I have recently ventured into the world of IT Consultancy within the Legal market after 16 years of working as an internal member of the IT department, the last 10 of these was as an IT Manager. I left a very good firm and a guaranteed monthly income, am I crazy or am I doing the best thing for personal and professional growth and opportunity.
Transitioning from an internal IT manager to an IT consultant can be a significant but exciting change in career path. While both roles involve managing technology, the responsibilities and challenges are quite different. In this article, I will explore what I am finding it’s like to make this transition, including the benefits, challenges, and key differences between these two roles.
One of the main benefits I have found by transitioning to an IT consultant is the opportunity to work with a variety of clients in a variety of locations. As an internal IT Manager, my focus was often limited to the technology needs of the just my organization. As an IT consultant, however, I have the opportunity to work with different clients who have different needs and challenges. This allows me to broaden my knowledge and experience in various areas of IT, which will be highly valuable for my personal and professional growth.
Another benefit of being an IT consultant is the flexibility it provides. Consultants are often hired for specific projects or timeframes, meaning that they can have more control over their work schedules. This can allow me to have a better work-life balance and the ability to take on projects that align with my personal interests or goals.
Whilst having three children at home with a variety of very demanding individual circumstances, ADHD, and extracurricular activities, one is a national level swimmer, this is very important to be a present member of the family helping with daily routines and also being there for the important things in family life such as sporting events and school appointments, I was recently able to attend my daughters school to simply hear her read and this meant the world to her.
Additionally, having the ability to work remotely allows me to have a more homely work environment, and with visits to client sites as a nice variety for my working locations.
Despite the benefits, transitioning from an internal IT manager to an IT consultant can also present some challenges.
One of the most significant challenges is the change in work environment and culture. As an internal IT manager, I was used to working within a specific organisational structure, with established policies and procedures. As a consultant, I must quickly adapt to different company cultures, policies, and workflows.
Another challenge of being an IT consultant is the need to constantly prove your value to my clients. As a consultant, I am only as valuable as my last project, so I must consistently deliver high-quality work to maintain my reputation and attract new clients. This requires a high level of expertise and a commitment to ongoing learning and professional development.
One of the key differences between being an internal IT manager and an IT consultant is the scope of responsibilities. As an internal IT manager, I was responsible for managing the technology needs of my firm, including hardware, software, and IT infrastructure. As a consultant, I will be brought in for specific projects, such as system migrations, software implementations, or training. This means that you have a narrower scope of responsibilities, but you must have a deep understanding of the technology you’re working with.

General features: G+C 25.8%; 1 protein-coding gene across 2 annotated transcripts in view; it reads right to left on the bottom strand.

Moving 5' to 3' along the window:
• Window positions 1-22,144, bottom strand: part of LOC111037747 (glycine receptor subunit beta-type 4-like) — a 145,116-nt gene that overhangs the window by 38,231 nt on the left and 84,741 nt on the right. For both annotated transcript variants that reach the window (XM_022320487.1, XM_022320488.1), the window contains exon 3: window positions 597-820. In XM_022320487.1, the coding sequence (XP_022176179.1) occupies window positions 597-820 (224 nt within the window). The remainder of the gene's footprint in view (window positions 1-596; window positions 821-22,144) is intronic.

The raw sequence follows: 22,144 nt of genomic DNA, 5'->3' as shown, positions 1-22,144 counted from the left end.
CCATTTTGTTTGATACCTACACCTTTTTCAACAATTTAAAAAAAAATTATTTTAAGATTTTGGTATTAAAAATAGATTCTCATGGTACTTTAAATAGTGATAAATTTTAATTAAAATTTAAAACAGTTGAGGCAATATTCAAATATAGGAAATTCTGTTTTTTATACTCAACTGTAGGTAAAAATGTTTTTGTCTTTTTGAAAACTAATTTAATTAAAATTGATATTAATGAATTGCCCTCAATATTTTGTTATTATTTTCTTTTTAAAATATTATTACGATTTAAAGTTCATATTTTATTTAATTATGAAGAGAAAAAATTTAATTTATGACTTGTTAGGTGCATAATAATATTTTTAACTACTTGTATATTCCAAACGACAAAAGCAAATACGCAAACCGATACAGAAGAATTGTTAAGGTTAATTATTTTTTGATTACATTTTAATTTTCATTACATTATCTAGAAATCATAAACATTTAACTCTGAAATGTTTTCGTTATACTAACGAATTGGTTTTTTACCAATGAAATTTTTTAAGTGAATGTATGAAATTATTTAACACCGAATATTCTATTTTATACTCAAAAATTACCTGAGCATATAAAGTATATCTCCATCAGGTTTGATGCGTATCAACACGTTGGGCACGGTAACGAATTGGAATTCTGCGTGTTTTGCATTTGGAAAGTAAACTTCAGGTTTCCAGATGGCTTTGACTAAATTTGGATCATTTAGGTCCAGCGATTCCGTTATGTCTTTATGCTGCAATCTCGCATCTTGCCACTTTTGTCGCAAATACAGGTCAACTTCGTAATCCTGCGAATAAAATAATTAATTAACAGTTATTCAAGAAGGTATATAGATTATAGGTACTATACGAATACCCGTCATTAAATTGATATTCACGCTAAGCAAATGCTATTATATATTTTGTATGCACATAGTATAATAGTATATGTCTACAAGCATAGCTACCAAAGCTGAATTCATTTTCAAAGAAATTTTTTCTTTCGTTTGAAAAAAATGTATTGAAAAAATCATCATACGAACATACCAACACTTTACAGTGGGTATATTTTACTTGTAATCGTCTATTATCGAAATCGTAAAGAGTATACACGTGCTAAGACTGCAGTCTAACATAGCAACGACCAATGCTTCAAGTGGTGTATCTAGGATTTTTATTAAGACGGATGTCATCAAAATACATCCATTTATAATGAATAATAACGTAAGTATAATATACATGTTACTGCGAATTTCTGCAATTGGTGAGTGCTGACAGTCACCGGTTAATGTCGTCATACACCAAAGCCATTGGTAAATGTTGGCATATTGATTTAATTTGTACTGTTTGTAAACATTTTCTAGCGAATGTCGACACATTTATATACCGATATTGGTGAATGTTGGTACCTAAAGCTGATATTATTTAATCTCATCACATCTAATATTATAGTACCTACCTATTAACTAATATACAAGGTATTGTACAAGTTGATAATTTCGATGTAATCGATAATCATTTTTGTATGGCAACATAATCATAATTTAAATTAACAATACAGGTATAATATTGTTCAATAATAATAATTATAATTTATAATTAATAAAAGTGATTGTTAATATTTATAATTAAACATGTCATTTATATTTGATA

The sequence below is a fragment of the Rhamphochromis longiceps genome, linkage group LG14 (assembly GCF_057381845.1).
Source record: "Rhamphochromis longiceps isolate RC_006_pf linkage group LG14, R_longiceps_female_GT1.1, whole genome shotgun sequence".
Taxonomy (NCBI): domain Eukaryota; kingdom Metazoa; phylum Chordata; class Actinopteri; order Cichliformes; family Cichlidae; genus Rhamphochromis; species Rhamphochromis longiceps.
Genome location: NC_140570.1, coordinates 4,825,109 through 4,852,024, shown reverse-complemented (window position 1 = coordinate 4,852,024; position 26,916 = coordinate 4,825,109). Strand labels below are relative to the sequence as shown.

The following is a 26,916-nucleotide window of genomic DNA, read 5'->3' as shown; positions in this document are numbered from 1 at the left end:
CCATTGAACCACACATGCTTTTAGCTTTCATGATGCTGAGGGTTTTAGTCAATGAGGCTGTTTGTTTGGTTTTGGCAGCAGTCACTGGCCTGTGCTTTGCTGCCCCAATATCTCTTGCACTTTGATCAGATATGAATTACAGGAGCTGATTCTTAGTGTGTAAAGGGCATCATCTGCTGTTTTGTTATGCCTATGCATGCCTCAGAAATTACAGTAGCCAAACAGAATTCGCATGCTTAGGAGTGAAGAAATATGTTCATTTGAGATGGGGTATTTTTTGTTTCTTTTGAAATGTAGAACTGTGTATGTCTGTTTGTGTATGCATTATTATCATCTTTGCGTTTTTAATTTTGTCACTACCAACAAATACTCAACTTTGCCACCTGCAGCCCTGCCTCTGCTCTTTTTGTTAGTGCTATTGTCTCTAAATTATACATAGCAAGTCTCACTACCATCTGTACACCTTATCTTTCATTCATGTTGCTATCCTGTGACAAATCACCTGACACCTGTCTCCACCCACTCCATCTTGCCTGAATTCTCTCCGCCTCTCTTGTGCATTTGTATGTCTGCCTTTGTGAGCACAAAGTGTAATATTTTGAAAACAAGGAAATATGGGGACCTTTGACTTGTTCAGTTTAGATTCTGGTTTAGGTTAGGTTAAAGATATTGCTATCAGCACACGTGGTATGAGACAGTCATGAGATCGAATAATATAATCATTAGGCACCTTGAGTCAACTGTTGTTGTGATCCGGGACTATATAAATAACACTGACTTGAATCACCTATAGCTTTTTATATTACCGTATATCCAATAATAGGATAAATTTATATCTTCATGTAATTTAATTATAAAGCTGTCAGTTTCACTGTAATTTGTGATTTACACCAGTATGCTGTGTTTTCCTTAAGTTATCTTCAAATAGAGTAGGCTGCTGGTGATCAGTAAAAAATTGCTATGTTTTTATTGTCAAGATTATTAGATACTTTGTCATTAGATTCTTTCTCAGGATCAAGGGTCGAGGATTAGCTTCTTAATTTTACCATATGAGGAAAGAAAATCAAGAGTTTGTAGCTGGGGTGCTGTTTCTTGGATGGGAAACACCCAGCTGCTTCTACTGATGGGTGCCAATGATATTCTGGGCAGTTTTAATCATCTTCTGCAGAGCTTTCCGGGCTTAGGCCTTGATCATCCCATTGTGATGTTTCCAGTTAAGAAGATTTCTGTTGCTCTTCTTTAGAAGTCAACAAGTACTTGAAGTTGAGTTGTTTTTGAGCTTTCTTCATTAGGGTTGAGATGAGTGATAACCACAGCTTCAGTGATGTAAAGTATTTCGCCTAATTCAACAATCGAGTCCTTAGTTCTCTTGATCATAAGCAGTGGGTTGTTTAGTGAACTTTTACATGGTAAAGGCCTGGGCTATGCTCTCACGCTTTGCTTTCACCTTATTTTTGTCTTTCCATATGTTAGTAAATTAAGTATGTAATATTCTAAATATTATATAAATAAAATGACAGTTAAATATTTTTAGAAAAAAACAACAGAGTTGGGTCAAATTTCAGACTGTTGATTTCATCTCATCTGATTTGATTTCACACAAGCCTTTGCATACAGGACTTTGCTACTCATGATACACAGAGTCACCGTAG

Another key difference between these two roles is the level of interaction with clients. As an internal IT manager, I worked with colleagues within my firm, building relationships and collaborating on projects over a long period of time. As an IT consultant, I must build relationships with clients who may not be familiar with my work or expertise. This requires strong communication and interpersonal skills, as well as the ability to quickly build trust and rapport with clients.
Through research I have found that in order to make a successful transition from an internal IT manager to an IT consultant, there are several key steps I feel I need to take. First, focus on developing my technical expertise in a specific area of IT, such as other case management systems, cloud computing, or data analytics. This will help you differentiate me from other consultants and establish myself as an expert in my field.
Next, work on developing my soft skills, such as communication, teamwork, and problem-solving. As an IT consultant, I will be working with a variety of clients and team members, so it’s important to be able to communicate effectively and collaborate with others.
My final thought is, do I consider getting certified in a specific technology or methodology.
Do clients look for consultants with specific certifications, such as Certified Information Systems Security Professional (CISSP) or Project Management Professional (PMP). Does having these certifications help me stand out from other consultants and increase my credibility with clients or does reputation alone help me? That is a question I do not currently have an answer to, but further research and experiences I hope will point me in the right direction.
In conclusion, am I crazy or am I embarking on the greatest professional journey of my life. Well I think for now only time will tell, but at the moment I am feeling very positive and lucky to be surrounded by very helpful and supportive colleagues at Baskerville Drummond.